on writing

Being an all-around wimp when it comes to anything scary, I had never read anything by Stephen King before starting On Writing. And I can’t say for sure that I’ll read anything else; King simply doesn’t write my kind of books. But the honesty and from-the-heartedness with which he wrote this part-memoir, part-instruction manual makes On Writing an apt book for anyone who aspires to write or is otherwise interested in the writing process.

King initially appears to be discussing his life story, but it doesn’t take long to realize he’s discussing his writing story. The majority, if not entirety, of what he shares with his readers is regarding his development as a writer — from a kid who was copying out his comic books in a notebook, to a teenager submitting his short stories to magazines, to a college grad struggling to make a living. (I don’t think it’s too much a spoiler to say, somewhere along the way, he managed to strike it big.)

King doesn’t just talk about his journey to success. He also talks about his struggles as a writer, including personal problems with drugs and alcohol and how they affected his career and as his marriage. His story is an interesting one, surprising at times (though admittedly, never having been a fan, I’m not familiar with his history) and well-told. I probably would have been content if this had been the entire point of the book.

But I found the latter portion of On Writing, sort of a how-to guide for any writer hopefuls out there, to be interesting as well. Of course, it helped that King entirely validated my own writing style. I’m not one to write much fiction, but on the rare occasion I do attempt it, I rarely have any idea where my story and character will go beyond the initial situation. I’ve always wondered if maybe it was this lack of planning, outlining, predrafting that limited my creative output, but King talks a lot about not knowing where his story is going to go until it goes there. This gives me hope for my own prospects as a writer (as well as some frustration, because now I need to figure out what else it is that has stopped me from dreaming up a bestselling novel).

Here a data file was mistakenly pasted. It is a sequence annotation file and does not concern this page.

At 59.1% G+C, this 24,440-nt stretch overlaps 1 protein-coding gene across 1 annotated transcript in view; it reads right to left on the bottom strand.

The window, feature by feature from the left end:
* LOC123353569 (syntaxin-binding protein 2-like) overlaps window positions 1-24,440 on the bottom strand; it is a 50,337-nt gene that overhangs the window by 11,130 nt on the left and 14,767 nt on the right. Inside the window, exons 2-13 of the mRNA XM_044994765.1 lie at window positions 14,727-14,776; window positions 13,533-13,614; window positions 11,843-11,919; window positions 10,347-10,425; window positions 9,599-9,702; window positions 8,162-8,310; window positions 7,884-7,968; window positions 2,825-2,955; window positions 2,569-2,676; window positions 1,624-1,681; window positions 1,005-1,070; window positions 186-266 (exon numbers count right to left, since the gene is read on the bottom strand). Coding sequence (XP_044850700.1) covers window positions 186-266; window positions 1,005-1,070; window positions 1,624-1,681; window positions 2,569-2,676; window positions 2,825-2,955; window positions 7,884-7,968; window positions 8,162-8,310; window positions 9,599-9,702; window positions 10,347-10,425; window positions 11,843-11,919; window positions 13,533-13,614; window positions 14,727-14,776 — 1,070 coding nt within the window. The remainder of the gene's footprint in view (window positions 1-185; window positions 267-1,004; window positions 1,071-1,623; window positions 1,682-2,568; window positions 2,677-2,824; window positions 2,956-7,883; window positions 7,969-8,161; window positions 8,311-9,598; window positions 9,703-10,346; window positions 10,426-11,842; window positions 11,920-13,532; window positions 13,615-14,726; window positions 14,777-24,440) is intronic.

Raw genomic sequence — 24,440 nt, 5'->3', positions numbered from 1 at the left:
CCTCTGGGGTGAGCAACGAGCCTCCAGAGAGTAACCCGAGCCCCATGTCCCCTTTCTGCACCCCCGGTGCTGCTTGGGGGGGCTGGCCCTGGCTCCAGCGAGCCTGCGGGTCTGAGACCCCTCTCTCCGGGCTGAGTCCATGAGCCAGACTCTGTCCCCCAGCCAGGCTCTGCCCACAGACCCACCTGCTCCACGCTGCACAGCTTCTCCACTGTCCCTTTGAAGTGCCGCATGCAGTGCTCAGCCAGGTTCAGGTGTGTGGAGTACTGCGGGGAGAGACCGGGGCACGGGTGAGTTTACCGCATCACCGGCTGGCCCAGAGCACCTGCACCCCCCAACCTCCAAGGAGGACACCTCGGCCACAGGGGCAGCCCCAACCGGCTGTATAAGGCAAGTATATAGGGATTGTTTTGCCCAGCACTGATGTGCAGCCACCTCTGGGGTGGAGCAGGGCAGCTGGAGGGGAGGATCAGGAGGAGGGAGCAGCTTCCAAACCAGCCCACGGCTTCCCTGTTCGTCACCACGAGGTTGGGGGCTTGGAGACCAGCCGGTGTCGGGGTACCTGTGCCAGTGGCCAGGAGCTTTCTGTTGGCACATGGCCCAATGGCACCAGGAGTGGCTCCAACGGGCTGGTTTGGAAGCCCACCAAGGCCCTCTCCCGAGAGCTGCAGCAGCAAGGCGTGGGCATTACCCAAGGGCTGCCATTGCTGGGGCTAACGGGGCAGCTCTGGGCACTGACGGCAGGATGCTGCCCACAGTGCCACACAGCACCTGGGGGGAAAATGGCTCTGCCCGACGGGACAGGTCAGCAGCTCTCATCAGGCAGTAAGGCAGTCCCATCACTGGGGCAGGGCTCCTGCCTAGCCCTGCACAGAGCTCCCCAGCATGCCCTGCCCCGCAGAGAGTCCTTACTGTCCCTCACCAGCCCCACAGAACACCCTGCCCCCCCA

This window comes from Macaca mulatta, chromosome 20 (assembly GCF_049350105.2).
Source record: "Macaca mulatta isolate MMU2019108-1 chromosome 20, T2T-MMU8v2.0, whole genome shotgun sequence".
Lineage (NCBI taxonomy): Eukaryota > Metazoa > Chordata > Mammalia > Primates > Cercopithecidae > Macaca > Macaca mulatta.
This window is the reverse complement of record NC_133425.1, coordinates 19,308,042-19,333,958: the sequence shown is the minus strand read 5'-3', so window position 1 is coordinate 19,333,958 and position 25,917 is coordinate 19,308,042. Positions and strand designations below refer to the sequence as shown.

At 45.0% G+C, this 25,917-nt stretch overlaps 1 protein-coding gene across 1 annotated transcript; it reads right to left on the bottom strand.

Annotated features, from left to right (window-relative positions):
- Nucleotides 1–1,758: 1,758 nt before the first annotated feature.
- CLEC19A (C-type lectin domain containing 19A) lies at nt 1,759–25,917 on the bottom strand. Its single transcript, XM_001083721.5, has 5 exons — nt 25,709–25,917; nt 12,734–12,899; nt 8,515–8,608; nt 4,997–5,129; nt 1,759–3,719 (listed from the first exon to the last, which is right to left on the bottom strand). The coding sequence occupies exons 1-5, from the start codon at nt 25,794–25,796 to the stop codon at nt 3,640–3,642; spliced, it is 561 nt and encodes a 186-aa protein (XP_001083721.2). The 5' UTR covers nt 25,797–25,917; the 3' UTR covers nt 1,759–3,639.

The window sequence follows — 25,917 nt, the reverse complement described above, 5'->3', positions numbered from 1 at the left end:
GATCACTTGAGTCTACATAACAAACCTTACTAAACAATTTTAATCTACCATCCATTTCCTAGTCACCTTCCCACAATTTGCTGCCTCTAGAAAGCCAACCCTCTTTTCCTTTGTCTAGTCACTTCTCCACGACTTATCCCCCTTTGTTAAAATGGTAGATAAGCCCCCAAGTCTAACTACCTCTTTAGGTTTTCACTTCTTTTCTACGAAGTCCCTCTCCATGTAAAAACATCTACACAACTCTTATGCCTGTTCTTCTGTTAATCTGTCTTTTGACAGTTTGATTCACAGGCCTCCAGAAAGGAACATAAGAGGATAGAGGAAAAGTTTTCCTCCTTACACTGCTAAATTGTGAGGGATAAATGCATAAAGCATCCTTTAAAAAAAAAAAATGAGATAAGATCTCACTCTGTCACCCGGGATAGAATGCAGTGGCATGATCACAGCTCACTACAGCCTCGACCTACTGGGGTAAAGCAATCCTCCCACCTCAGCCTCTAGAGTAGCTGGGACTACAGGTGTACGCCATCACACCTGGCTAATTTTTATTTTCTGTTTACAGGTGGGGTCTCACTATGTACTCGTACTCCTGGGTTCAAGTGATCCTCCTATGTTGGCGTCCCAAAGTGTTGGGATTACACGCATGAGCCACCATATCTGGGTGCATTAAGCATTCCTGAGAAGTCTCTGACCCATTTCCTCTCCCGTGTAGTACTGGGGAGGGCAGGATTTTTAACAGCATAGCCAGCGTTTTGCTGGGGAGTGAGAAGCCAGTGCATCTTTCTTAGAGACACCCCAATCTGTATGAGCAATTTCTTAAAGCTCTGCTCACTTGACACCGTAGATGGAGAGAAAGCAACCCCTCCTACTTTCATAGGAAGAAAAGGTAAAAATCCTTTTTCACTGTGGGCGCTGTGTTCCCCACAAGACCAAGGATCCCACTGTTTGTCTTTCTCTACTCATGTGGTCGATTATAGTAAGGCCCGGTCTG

Because I listened to this book on CD, and because it was read by King himself, I came away from the book feeling a little like he and I just shared this pretty cool mentoring experience. Though I do have to say this — I’m not sure if it just came across this way because of the audio version, or if reading it in print would have given me the same feeling, but his incredibly conversational tone (including the amount of profanity most people would only use with people they’re particularly comfortable with) gave me the sense of over familiarity at times.

That slight distraction aside, I’d certainly recommend this book to anyone interested in Stephen King and/or the craft of writing.

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~ by Molly on May 28, 2009.

4 Responses to “on writing”

  1. Just hopped over from J. Kaye’s Book Blog. Nice blog! I, too, loved King’s On Writing and read bits of it every year. I write without a big plan, too. 🙂

  2. Glad to hear King say he doesn’t plan out his writing.

  3. Molly, I did listen to On Writing shortly after this post – I found it to be very interesting. Thanks! I like that S. K. narrates it himself. And now I have a better understanding of where he was coming from when he wrote Misery!

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